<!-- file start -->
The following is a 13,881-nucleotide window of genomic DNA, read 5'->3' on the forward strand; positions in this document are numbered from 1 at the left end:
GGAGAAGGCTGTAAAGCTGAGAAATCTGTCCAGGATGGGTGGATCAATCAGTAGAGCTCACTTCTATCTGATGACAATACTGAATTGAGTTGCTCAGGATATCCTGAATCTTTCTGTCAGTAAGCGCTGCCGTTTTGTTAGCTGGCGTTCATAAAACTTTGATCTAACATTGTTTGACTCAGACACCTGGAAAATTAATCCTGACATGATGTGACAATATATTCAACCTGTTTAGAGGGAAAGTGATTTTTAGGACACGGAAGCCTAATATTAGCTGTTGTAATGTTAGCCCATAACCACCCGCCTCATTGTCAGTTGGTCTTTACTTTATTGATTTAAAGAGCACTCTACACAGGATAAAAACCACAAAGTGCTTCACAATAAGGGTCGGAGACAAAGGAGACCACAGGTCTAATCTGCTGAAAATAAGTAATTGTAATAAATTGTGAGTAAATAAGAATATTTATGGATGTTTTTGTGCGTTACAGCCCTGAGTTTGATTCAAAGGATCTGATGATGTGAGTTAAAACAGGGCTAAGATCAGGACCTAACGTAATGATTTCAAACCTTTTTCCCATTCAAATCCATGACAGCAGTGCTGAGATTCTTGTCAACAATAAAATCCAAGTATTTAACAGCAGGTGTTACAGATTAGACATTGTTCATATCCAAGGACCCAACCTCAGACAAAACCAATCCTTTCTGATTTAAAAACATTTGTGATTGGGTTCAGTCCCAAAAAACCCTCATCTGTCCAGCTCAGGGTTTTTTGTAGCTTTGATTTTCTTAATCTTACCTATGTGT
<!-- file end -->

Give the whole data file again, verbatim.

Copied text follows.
The following is a 13,881-nucleotide window of genomic DNA, read 5'->3' on the forward strand; positions in this document are numbered from 1 at the left end:
GGAGAAGGCTGTAAAGCTGAGAAATCTGTCCAGGATGGGTGGATCAATCAGTAGAGCTCACTTCTATCTGATGACAATACTGAATTGAGTTGCTCAGGATATCCTGAATCTTTCTGTCAGTAAGCGCTGCCGTTTTGTTAGCTGGCGTTCATAAAACTTTGATCTAACATTGTTTGACTCAGACACCTGGAAAATTAATCCTGACATGATGTGACAATATATTCAACCTGTTTAGAGGGAAAGTGATTTTTAGGACACGGAAGCCTAATATTAGCTGTTGTAATGTTAGCCCATAACCACCCGCCTCATTGTCAGTTGGTCTTTACTTTATTGATTTAAAGAGCACTCTACACAGGATAAAAACCACAAAGTGCTTCACAATAAGGGTCGGAGACAAAGGAGACCACAGGTCTAATCTGCTGAAAATAAGTAATTGTAATAAATTGTGAGTAAATAAGAATATTTATGGATGTTTTTGTGCGTTACAGCCCTGAGTTTGATTCAAAGGATCTGATGATGTGAGTTAAAACAGGGCTAAGATCAGGACCTAACGTAATGATTTCAAACCTTTTTCCCATTCAAATCCATGACAGCAGTGCTGAGATTCTTGTCAACAATAAAATCCAAGTATTTAACAGCAGGTGTTACAGATTAGACATTGTTCATATCCAAGGACCCAACCTCAGACAAAACCAATCCTTTCTGATTTAAAAACATTTGTGATTGGGTTCAGTCCCAAAAAACCCTCATCTGTCCAGCTCAGGGTTTTTTGTAGCTTTGATTTTCTTAATCTTACCTATGTGT